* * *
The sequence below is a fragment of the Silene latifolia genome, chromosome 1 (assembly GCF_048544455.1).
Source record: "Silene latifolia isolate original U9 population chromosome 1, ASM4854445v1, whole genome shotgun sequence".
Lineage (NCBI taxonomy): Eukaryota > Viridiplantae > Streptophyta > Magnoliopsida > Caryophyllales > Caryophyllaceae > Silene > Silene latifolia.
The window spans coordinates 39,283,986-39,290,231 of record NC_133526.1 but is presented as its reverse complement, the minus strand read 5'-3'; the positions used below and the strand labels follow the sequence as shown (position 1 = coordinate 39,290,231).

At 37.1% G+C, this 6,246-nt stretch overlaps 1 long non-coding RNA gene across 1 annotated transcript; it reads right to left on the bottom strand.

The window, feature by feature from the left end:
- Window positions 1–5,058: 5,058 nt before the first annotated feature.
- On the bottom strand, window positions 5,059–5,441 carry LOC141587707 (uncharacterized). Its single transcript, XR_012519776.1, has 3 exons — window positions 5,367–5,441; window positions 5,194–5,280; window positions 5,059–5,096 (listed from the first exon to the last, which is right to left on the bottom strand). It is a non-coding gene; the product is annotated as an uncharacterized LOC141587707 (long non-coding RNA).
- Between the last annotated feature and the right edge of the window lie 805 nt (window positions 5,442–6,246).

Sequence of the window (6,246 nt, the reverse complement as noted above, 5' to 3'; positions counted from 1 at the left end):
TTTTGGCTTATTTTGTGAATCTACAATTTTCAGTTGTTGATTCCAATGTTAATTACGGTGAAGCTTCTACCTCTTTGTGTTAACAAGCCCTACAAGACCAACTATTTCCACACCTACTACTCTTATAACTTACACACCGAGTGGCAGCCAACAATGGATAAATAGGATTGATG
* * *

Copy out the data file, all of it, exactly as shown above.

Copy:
The sequence below is a fragment of the Silene latifolia genome, chromosome 1 (assembly GCF_048544455.1).
Source record: "Silene latifolia isolate original U9 population chromosome 1, ASM4854445v1, whole genome shotgun sequence".
Lineage (NCBI taxonomy): Eukaryota > Viridiplantae > Streptophyta > Magnoliopsida > Caryophyllales > Caryophyllaceae > Silene > Silene latifolia.
The window spans coordinates 39,283,986-39,290,231 of record NC_133526.1 but is presented as its reverse complement, the minus strand read 5'-3'; the positions used below and the strand labels follow the sequence as shown (position 1 = coordinate 39,290,231).

At 37.1% G+C, this 6,246-nt stretch overlaps 1 long non-coding RNA gene across 1 annotated transcript; it reads right to left on the bottom strand.

The window, feature by feature from the left end:
- Window positions 1–5,058: 5,058 nt before the first annotated feature.
- On the bottom strand, window positions 5,059–5,441 carry LOC141587707 (uncharacterized). Its single transcript, XR_012519776.1, has 3 exons — window positions 5,367–5,441; window positions 5,194–5,280; window positions 5,059–5,096 (listed from the first exon to the last, which is right to left on the bottom strand). It is a non-coding gene; the product is annotated as an uncharacterized LOC141587707 (long non-coding RNA).
- Between the last annotated feature and the right edge of the window lie 805 nt (window positions 5,442–6,246).

Sequence of the window (6,246 nt, the reverse complement as noted above, 5' to 3'; positions counted from 1 at the left end):
TTTTGGCTTATTTTGTGAATCTACAATTTTCAGTTGTTGATTCCAATGTTAATTACGGTGAAGCTTCTACCTCTTTGTGTTAACAAGCCCTACAAGACCAACTATTTCCACACCTACTACTCTTATAACTTACACACCGAGTGGCAGCCAACAATGGATAAATAGGATTGATG